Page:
Blackballing sections of the science community
    The new US protocol that says scientists with corporate connections are unfit to judge drug safety smacks of modern-day McCarthyism.

    Cool heads required
    As long as the climate change debate is fuelled by politics, the science will remain up in the air.

    Falling down
    Jared Diamond’s new book, Collapse, offers fantasies about ‘ecocide’ instead of an understanding of history.

    Space cadets
    If environmentalists had their way, probes would never have touched down on Titan, Saturn’s moon.

    My favourite is written by the editor of Spike. The independent editor of Spike:

    Global warming: how ‘sceptic’ became a dirty word
    spiked editor Mick Hume’s Notebook in The Times (London)

    What shits me about this, from a personal point of view, is that they support some things that I support like stem cells and the possibilities of GM.

    Bet the scientists and sponsors are pleased.

  7. #7 1a
    May 1, 2005

    Are you aware of the provenance of Spiked? It’s made by the people who previously ran the Revolutionary Communist Party and published Living Marxism. The position of the RCP seemed to be that environmentalism was no more than capitalism making excuses for its failure to provide owing to its inevitable decline. They had some interesting ideas about chaos theory and Godel’s Theorem as well. Wikipedia traces the links between these organisations, though the description of the RCP’s politics is very much what their critics argued they believed rather than what they actually stood for.

  8. #8 David Tiley
    May 1, 2005

    Thud. My jaw hitting the floor. What was NESTA thinking?

  9. #9 Tim Lambert
    May 1, 2005

    I imagine that the pitch to NESTA had the names of a large number of reknowned scientists and that he contra science crew were added later.

  10. #10 Louis Hissink
    May 1, 2005


    as a mere computer programmer, trained in the Jesuit tradition, you seem over confident in your posts here.

  11. #11 JK
    May 1, 2005

    I agree that there is an over-representation of “sceptics”. However, which of the survey responses other than Ball’s would you actually take exception to?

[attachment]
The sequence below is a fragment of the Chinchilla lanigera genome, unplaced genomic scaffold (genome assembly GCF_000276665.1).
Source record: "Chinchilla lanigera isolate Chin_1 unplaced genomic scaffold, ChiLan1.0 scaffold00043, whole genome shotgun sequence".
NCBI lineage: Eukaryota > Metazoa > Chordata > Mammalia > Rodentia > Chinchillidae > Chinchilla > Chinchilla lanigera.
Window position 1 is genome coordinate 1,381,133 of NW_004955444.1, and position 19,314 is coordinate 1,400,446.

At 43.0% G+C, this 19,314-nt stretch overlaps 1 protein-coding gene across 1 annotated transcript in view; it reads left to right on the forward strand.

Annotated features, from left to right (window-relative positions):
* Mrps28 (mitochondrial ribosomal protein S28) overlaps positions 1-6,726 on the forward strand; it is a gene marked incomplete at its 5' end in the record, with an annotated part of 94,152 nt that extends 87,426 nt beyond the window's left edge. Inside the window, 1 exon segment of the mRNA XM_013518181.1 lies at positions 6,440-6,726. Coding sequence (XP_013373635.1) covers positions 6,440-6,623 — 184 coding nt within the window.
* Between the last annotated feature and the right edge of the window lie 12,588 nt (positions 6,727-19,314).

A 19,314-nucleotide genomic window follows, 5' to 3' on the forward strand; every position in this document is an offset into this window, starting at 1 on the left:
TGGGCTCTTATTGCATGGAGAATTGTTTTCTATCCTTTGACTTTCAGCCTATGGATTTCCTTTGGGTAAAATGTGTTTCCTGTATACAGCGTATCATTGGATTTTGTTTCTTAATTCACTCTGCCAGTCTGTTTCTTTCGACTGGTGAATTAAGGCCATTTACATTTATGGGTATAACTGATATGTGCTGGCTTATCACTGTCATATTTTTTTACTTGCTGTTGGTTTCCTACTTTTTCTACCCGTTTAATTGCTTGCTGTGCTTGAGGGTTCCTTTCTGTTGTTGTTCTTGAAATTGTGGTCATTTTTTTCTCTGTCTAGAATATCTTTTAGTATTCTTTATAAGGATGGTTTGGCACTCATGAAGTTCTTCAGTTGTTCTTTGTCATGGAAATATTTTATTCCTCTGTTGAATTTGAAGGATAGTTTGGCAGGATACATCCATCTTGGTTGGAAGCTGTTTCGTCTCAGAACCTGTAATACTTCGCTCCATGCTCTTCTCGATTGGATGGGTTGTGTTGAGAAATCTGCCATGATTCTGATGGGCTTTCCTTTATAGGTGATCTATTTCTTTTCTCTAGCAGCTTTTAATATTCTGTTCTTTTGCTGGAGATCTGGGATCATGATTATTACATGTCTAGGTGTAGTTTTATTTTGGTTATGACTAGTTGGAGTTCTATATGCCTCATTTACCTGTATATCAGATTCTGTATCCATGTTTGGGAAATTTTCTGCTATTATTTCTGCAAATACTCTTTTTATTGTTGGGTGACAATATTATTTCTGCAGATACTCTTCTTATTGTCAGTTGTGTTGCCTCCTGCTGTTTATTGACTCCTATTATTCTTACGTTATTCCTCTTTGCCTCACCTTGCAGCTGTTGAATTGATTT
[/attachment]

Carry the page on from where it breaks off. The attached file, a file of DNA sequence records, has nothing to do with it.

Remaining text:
In the survey summary “What we found” the only mention of climate is:

    Five respondents – Lynne Frostick, Jack Harris, Jeffrey Harvey, Tony Juniper and Charles Kohlhase – offer aspects of ecology and the environment as their answer to the survey, principally discussing the dangers of anthropogenic climate change.

    Anyway, it looks like reader responses are open for contributions.

  12. #12 Tim Lambert
    May 1, 2005

    JK, it’s about building up the credibility of the skeptics. I think the idea is that some of the prestige of the other people on the list will rub off onto the skeptics.

  13. #13 Thomas Palm
    May 1, 2005

    I suspect it is just somone who isn’t very familiar with science collecting a bunch of names he had come across before. It probably just shows his bias and isn’t part of any nefarious plan. Had there been a plan, more mainstream climate scientists should have been included.

  14. #14 Jeff Harvey
    May 2, 2005

    Some of you may have noticed that I am on the survey, even though I told Sandy Starr that I expected Spiked to stack the deck with contrarians. Hans Erren is a climate change sceptic over here in Holland who has hardly published anything in his scientific career, so it shows you exactly what kind of position Spiked has, which is libertarian.

  15. #15 Pro bono mathematician
    May 3, 2005

    BTW, it should be “renowned”.

  16. #16 Hans Erren
    May 17, 2005

    And Jeff Harvey thinks he is able to comment on climate change physics although he is a biologist.

    Have you actualy read my contribution Jeff? What’s so contrarian about it?

  17. #17 Eli Rabett
    May 18, 2005

    1a, you mean they are the US equivalent of neo-cons?

New comments have been temporarily disabled. Please check back soon.